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Uganda’s anti-gay law causes significant cuts to foreign aid

Uganda President Yoweri Museveni signs an anti-homosexual bill into law at the state house in Entebbe on Feb. 24.

JAMES AKENA/REUTERS

Uganda's new anti-gay law is costing the East African country millions of dollars in lost foreign aid.

The law imposing harsh penalties for homosexuality, which President Yoweri Museveni signed on Monday, has been met by waves of protests from rights groups and pointed criticism from Western governments and the United Nations.

On Wednesday, Denmark said it would redirect the equivalent of $10-million intended for the Ugandan government to human rights and private sector organizations.

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"I stand committed to continue to support Ugandan civil society – not least to the organizations that seek to promote democracy and human rights," Trade Minister Mogens Jensen said in a statement.

Norway has said it would hold back $9-million in aid while also increasing funding for human rights and democracy groups.

"For several years the human rights situation in Uganda has been deteriorating. We are concerned, as are local organizations, that the new law will lead to the persecution of sexual minorities in the country," Foreign Affairs Minister Børge Brende said in a statement Monday.

Sweden has said it will reconsider redirecting some $10-million in planned assistance to Uganda.

"I want to emphasize that our aid is not given unconditionally," said Hillevi Engström, Minister for International Development Co-operation. "We continuously review our forms of co-operation with all our aid recipients, including Uganda. Uganda's decision to enact this legislation may, of course, affect the way in which we conduct development co-operation in the country."

The Netherlands suspended a $10.5-million subsidy to the Ugandan government, which consisted of support for the country's justice sector and said it planned to propose international measures, including through the European Union.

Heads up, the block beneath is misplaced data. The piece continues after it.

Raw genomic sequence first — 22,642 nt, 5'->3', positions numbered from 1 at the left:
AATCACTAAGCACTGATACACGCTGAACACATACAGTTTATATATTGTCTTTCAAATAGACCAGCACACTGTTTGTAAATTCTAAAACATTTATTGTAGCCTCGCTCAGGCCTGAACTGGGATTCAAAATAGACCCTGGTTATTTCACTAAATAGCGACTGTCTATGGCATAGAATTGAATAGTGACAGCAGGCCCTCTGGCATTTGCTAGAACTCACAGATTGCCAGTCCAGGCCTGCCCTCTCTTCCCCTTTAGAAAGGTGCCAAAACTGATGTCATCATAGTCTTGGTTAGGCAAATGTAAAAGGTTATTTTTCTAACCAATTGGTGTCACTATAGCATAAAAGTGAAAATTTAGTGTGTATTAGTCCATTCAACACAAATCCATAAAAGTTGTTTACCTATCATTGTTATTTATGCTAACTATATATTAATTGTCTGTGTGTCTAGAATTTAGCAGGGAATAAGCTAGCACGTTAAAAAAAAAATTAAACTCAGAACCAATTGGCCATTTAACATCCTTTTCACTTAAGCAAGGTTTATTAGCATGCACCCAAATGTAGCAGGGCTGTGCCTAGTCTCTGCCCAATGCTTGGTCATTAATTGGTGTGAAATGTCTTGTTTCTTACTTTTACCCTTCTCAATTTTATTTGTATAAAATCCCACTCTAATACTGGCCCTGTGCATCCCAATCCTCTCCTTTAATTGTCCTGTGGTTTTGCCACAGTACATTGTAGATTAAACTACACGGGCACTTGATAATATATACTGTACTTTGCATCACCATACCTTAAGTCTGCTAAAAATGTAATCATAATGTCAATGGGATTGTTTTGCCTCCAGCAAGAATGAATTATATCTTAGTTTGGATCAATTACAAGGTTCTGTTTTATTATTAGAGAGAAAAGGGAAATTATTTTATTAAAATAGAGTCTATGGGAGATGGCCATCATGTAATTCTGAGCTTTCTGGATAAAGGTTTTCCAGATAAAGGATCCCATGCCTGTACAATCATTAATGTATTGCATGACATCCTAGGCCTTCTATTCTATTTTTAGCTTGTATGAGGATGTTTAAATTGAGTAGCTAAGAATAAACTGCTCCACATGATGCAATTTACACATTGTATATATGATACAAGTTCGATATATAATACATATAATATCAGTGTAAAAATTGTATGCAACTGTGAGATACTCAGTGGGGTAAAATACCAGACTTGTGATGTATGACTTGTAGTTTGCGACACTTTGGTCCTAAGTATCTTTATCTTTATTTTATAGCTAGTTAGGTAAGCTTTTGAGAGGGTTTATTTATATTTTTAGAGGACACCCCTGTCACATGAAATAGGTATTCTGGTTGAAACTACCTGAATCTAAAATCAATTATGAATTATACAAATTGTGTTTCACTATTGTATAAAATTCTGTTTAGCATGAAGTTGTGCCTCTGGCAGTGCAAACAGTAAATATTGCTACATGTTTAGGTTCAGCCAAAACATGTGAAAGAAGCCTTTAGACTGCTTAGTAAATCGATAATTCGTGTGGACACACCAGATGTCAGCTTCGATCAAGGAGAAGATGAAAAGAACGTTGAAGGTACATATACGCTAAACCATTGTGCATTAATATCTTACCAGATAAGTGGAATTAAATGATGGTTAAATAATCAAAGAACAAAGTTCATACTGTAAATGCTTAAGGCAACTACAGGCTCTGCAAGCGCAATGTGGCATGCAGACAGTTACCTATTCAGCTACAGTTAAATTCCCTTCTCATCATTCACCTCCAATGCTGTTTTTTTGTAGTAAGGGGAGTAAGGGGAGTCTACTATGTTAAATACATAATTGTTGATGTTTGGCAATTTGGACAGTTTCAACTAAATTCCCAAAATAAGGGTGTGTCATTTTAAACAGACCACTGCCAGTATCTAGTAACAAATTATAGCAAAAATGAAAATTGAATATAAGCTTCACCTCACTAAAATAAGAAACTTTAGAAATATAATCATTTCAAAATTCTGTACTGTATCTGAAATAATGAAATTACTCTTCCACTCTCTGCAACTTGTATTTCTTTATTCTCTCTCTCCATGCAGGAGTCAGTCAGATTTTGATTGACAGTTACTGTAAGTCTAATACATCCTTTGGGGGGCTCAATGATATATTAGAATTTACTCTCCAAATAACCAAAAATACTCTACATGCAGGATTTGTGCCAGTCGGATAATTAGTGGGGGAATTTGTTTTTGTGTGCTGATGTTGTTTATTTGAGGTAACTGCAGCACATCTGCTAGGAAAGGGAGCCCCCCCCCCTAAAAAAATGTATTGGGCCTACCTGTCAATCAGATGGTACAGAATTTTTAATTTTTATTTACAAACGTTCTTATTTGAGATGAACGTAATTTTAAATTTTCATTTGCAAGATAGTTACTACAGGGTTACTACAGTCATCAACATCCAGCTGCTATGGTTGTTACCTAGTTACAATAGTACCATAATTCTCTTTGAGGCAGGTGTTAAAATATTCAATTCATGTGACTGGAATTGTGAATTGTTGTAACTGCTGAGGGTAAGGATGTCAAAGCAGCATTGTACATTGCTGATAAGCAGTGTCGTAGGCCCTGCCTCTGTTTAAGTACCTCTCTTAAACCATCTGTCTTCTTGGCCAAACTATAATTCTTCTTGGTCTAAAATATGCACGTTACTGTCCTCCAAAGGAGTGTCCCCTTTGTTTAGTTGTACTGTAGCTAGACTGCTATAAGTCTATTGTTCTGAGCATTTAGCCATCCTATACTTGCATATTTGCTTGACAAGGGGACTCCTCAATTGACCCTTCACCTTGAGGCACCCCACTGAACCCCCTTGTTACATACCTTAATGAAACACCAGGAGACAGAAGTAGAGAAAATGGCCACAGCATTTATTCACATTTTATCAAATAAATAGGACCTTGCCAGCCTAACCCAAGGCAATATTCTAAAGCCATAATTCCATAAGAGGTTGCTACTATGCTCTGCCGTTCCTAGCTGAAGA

U.S. Secretary of State John Kerry warned that Washington could cut aid to the East African nation over the new law.

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"We are beginning an internal review of our relationship with the government of Uganda to ensure that all dimensions of our engagement, including assistance programs, uphold our anti-discrimination policies and principles and reflect our values," Mr. Kerry said in a statement on Monday.

The Canadian government has condemned the Ugandan law and said it "will serve as an impediment in our relationship with the Ugandan government" but has not announced any concrete measures.

"Canada has repeatedly raised our concerns with the government of Uganda, and we have done so again," Foreign Affairs Minister John Baird said in a statement on Monday. "Our engagement on human rights issues will only become more persistent. We will continue to support efforts to decriminalize homosexuality and combat violence against people on the basis of their sexual orientation."

Meanwhile, a Canadian aid organization that works to combat child hunger in Uganda said the government's new law will not affect its operations.

"We don't do any advocacy. It's almost like it's a moot point for us because our programs are focused solely on income generation and education of children," said Jennifer Watson, a spokeswoman for Canadian Feed the Children, which delivers programs through local partners in Uganda.

With a report from The Associated Press

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